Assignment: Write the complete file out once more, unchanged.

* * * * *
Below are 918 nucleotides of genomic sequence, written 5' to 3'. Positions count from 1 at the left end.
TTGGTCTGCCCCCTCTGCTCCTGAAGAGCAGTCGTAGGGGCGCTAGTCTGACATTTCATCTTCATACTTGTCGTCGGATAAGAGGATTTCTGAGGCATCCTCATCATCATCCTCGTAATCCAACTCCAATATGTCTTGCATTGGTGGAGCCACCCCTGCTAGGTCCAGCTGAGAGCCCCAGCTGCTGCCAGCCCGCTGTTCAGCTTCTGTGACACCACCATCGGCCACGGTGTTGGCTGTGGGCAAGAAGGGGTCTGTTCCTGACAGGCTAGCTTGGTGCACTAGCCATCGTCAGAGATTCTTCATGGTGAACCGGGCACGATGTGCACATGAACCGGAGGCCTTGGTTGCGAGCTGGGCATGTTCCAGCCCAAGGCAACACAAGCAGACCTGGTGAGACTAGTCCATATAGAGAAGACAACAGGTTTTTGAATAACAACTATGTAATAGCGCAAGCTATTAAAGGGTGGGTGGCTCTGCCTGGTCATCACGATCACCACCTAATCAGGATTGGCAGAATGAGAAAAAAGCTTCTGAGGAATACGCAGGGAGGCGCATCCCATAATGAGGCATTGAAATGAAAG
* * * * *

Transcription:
Below are 918 nucleotides of genomic sequence, written 5' to 3'. Positions count from 1 at the left end.
TTGGTCTGCCCCCTCTGCTCCTGAAGAGCAGTCGTAGGGGCGCTAGTCTGACATTTCATCTTCATACTTGTCGTCGGATAAGAGGATTTCTGAGGCATCCTCATCATCATCCTCGTAATCCAACTCCAATATGTCTTGCATTGGTGGAGCCACCCCTGCTAGGTCCAGCTGAGAGCCCCAGCTGCTGCCAGCCCGCTGTTCAGCTTCTGTGACACCACCATCGGCCACGGTGTTGGCTGTGGGCAAGAAGGGGTCTGTTCCTGACAGGCTAGCTTGGTGCACTAGCCATCGTCAGAGATTCTTCATGGTGAACCGGGCACGATGTGCACATGAACCGGAGGCCTTGGTTGCGAGCTGGGCATGTTCCAGCCCAAGGCAACACAAGCAGACCTGGTGAGACTAGTCCATATAGAGAAGACAACAGGTTTTTGAATAACAACTATGTAATAGCGCAAGCTATTAAAGGGTGGGTGGCTCTGCCTGGTCATCACGATCACCACCTAATCAGGATTGGCAGAATGAGAAAAAAGCTTCTGAGGAATACGCAGGGAGGCGCATCCCATAATGAGGCATTGAAATGAAAG